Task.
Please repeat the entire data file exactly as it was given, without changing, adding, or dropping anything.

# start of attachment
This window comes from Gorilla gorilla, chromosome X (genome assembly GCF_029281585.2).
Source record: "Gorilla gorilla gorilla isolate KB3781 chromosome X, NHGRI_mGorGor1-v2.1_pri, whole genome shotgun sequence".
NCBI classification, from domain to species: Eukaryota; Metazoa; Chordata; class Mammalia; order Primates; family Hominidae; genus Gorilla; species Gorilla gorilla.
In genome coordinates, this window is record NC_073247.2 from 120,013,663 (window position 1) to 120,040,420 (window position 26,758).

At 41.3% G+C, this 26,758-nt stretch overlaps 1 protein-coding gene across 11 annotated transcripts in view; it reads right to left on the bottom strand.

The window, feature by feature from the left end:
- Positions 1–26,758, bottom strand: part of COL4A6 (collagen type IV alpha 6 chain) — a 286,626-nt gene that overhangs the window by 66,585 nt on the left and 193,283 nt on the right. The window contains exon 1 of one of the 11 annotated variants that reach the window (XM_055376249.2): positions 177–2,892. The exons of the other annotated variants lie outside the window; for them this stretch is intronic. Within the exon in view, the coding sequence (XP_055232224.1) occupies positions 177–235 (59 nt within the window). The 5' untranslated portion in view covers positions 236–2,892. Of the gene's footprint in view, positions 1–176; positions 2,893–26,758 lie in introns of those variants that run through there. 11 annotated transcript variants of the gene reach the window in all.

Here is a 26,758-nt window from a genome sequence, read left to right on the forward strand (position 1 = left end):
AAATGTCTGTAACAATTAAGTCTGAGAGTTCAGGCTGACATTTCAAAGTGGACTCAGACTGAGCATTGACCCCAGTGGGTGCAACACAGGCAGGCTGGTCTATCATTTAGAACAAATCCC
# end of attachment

This window comes from Gorilla gorilla, chromosome X (genome assembly GCF_029281585.2).
Source record: "Gorilla gorilla gorilla isolate KB3781 chromosome X, NHGRI_mGorGor1-v2.1_pri, whole genome shotgun sequence".
NCBI classification, from domain to species: Eukaryota; Metazoa; Chordata; class Mammalia; order Primates; family Hominidae; genus Gorilla; species Gorilla gorilla.
In genome coordinates, this window is record NC_073247.2 from 120,013,663 (window position 1) to 120,040,420 (window position 26,758).

At 41.3% G+C, this 26,758-nt stretch overlaps 1 protein-coding gene across 11 annotated transcripts in view; it reads right to left on the bottom strand.

The window, feature by feature from the left end:
- Positions 1–26,758, bottom strand: part of COL4A6 (collagen type IV alpha 6 chain) — a 286,626-nt gene that overhangs the window by 66,585 nt on the left and 193,283 nt on the right. The window contains exon 1 of one of the 11 annotated variants that reach the window (XM_055376249.2): positions 177–2,892. The exons of the other annotated variants lie outside the window; for them this stretch is intronic. Within the exon in view, the coding sequence (XP_055232224.1) occupies positions 177–235 (59 nt within the window). The 5' untranslated portion in view covers positions 236–2,892. Of the gene's footprint in view, positions 1–176; positions 2,893–26,758 lie in introns of those variants that run through there. 11 annotated transcript variants of the gene reach the window in all.

Here is a 26,758-nt window from a genome sequence, read left to right on the forward strand (position 1 = left end):
AAATGTCTGTAACAATTAAGTCTGAGAGTTCAGGCTGACATTTCAAAGTGGACTCAGACTGAGCATTGACCCCAGTGGGTGCAACACAGGCAGGCTGGTCTATCATTTAGAACAAATCCC